Easing Trade Restrictions Among U.S. Policy Changes Toward Cuba
The Obama administration announced Dec. 17 a number of measures designed to “chart a new course in [U.S.] relations with Cuba and to further engage and empower the Cuban people.” While the changes include some easing of restrictions on trade, the general U.S. embargo against Cuba remains in place and would require congressional action to be lifted. Initial comments from both Republicans and Democrats, however, indicate that prospects for such action are uncertain at best.
According to a White House fact sheet, long-standing U.S. policy has “failed to accomplish our enduring objective of promoting the emergence of a democratic, prosperous, and stable Cuba” and hindered the pursuit of U.S. interests in the Western Hemisphere. Asserting that “it is better to encourage and support reform than to impose policies that will render a country a failed state,” the fact sheet states that the U.S. is “choosing to cut loose the anchor of the past, because it is entirely necessary to reach a better future.”
Key components of the changes announced this week include the following.
The U.S. will immediately initiate discussions with Cuba on the re-establishment of diplomatic relations, which were severed in January 1961. In the coming months the U.S. will re-establish an embassy in Havana and carry out high-level government exchanges and visits. U.S. engagement will include continued strong support for improved human rights conditions and democratic reforms as well as work on matters of mutual concern such as migration, counternarcotics, environmental protection and human trafficking.
General licenses will be made available for all authorized travelers in the following existing categories: (1) family visits; (2) official business of the U.S. government, foreign governments and certain intergovernmental organizations; (3) journalistic activity; (4) professional research and professional meetings; (5) educational activities; (6) religious activities; (7) public performances, clinics, workshops, athletic and other competitions, and exhibitions; (8) support for the Cuban people; (9) humanitarian projects; (10) activities of private foundations or research or educational institutes; (11) exportation, importation or transmission of information or information materials; and (12) certain export transactions that may be considered for authorization under existing regulations and guidelines. Travelers in these 12 categories will be able to make arrangements through any service provider that complies with the Office of Foreign Assets Control regulations governing travel services to Cuba, and general licenses will authorize the provision of such services.
Expanded commercial sales/exports from the U.S. of certain goods and services will be authorized, including certain building materials for private residential construction, goods for use by private sector Cuban entrepreneurs, and agricultural equipment for small farmers.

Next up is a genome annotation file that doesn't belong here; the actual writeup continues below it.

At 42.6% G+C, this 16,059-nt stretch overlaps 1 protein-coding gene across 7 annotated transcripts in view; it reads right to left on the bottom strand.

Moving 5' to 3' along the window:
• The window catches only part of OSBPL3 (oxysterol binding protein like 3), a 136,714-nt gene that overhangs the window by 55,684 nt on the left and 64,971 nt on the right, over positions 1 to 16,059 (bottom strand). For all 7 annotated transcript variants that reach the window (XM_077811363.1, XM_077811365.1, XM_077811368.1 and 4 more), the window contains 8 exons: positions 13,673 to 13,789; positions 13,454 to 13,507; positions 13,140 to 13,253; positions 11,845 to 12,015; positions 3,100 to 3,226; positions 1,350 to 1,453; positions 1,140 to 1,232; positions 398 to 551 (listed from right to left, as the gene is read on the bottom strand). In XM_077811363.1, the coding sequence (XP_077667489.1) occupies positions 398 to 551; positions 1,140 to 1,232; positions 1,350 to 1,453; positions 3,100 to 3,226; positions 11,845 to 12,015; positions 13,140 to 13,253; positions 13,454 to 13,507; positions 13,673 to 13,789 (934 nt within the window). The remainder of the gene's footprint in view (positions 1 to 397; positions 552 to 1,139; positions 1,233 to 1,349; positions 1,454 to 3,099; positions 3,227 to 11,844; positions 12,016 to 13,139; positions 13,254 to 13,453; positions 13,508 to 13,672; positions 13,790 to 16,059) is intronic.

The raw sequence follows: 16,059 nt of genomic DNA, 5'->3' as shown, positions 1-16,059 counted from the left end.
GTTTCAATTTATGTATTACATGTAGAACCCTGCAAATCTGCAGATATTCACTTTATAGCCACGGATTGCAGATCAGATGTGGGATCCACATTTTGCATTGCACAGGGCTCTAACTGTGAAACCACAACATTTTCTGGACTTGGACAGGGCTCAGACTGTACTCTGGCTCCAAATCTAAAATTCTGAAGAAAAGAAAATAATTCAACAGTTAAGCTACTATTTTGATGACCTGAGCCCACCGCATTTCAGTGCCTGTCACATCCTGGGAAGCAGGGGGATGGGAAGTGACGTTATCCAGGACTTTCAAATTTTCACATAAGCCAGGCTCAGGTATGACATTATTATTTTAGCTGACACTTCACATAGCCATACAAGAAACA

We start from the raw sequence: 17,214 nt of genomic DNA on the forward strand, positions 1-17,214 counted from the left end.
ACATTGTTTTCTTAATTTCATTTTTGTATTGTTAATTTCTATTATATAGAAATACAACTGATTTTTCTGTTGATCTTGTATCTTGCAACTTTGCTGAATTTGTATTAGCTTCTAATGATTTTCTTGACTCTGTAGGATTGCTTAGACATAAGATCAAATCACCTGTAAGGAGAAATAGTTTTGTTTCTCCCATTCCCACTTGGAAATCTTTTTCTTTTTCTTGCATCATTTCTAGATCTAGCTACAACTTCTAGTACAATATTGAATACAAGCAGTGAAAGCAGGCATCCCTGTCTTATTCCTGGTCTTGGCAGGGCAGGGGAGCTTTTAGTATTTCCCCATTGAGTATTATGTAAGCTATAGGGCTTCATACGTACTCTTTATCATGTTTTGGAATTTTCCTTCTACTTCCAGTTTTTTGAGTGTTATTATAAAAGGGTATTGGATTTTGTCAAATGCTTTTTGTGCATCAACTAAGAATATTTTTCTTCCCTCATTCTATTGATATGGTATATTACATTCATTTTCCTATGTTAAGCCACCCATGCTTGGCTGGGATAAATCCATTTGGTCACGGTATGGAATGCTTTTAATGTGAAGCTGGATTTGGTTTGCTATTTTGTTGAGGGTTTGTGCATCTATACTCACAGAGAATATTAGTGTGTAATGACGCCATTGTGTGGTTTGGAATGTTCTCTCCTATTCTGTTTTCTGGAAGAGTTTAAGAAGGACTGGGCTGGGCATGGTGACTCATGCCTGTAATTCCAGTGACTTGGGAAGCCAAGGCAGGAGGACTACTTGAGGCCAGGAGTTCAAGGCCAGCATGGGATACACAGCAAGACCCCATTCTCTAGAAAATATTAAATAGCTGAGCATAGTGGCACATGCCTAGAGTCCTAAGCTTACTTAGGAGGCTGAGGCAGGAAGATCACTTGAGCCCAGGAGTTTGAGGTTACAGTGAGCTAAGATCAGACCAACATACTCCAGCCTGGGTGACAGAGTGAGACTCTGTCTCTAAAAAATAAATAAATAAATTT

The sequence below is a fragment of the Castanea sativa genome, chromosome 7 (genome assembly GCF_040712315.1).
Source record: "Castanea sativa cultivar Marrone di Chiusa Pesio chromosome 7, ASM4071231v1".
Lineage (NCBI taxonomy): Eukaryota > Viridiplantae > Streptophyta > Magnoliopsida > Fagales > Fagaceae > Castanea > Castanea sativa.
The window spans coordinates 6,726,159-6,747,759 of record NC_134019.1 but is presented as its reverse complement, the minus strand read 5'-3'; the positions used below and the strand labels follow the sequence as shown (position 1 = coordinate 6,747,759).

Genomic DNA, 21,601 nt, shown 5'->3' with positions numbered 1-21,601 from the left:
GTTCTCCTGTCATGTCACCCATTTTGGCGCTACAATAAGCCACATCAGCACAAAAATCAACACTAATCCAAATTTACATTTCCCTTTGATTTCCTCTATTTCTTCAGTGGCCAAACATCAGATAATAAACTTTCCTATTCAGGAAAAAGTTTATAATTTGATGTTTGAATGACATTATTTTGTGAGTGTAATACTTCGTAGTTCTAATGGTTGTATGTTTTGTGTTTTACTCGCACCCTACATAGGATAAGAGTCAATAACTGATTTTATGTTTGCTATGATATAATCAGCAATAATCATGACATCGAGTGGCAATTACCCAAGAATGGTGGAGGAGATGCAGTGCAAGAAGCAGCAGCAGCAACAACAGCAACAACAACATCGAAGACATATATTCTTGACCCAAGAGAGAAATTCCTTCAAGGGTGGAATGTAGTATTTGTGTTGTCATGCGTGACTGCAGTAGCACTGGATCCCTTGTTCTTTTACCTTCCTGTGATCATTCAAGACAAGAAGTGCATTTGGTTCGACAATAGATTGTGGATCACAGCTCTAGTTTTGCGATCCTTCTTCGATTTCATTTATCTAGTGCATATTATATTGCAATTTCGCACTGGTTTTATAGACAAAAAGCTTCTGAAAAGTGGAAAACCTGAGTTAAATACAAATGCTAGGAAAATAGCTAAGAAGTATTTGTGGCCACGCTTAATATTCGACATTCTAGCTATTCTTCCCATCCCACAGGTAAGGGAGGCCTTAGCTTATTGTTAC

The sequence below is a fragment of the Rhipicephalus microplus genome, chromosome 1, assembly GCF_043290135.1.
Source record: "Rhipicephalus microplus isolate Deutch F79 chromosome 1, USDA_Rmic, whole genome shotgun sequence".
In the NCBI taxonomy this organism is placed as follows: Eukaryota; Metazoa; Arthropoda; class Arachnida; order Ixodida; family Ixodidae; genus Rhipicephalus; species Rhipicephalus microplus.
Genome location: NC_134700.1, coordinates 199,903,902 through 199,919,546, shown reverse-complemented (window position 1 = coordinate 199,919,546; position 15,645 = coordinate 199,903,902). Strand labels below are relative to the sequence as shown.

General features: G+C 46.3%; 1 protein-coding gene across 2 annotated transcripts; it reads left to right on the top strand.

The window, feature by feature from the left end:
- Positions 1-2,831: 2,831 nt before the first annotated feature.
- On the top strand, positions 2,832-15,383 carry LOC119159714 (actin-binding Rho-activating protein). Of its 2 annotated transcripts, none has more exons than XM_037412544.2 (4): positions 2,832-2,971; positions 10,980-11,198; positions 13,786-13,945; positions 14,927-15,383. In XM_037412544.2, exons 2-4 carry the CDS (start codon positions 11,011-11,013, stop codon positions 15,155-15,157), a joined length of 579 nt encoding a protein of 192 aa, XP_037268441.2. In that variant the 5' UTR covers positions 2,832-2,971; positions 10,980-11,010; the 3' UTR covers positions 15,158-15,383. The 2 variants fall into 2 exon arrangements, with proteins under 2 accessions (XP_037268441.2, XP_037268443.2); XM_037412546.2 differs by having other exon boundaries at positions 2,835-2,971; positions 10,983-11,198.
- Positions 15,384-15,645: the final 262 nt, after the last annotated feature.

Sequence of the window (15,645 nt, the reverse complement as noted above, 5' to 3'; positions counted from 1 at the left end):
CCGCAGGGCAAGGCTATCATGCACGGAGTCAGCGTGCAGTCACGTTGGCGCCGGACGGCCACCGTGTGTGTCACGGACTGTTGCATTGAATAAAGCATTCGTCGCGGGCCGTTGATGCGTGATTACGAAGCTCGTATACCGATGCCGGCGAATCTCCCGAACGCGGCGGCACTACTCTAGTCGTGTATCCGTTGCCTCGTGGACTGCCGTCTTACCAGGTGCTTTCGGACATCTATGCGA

Commercial exports of certain items that will contribute to the ability of the Cuban people to communicate with people in the U.S. and the rest of the world will be authorized. This will include the commercial sale of certain consumer communications devices, related software, applications, hardware and services, as well as items for the establishment and update of communications-related systems.
Licensed U.S. travelers to Cuba will be authorized to import $400 worth of goods from Cuba, of which no more than $100 can consist of tobacco products and alcohol combined.
U.S. institutions will be permitted to open correspondent accounts at Cuban financial institutions to facilitate the processing of authorized transactions. The regulatory definition of the statutory term “cash in advance” will be revised to specify that it means “cash before transfer of title,” which will provide more efficient financing of authorized trade with Cuba.
U.S.-owned or -controlled entities in third countries will be generally licensed to provide services to, and engage in financial transactions with, Cuban individuals in third countries. In addition, general licenses will unblock the accounts at U.S. banks of Cuban nationals who have relocated outside of Cuba; permit U.S. persons to participate in third-country professional meetings and conferences related to Cuba; and allow foreign vessels to enter the U.S. after engaging in certain humanitarian trade with Cuba.
(OFAC will implement the Treasury-specific changes via amendments to its Cuban Assets Control Regulations, which are expected in the coming weeks, and the Department of Commerce will implement the remainder of the changes via amendments to its Export Administration Regulations. OFAC states that none of the announced changes will take effect until these new regulations are issued.)
The U.S. will immediately launch a review of Cuba’s designation as a state sponsor of terrorism and provide a report within six months.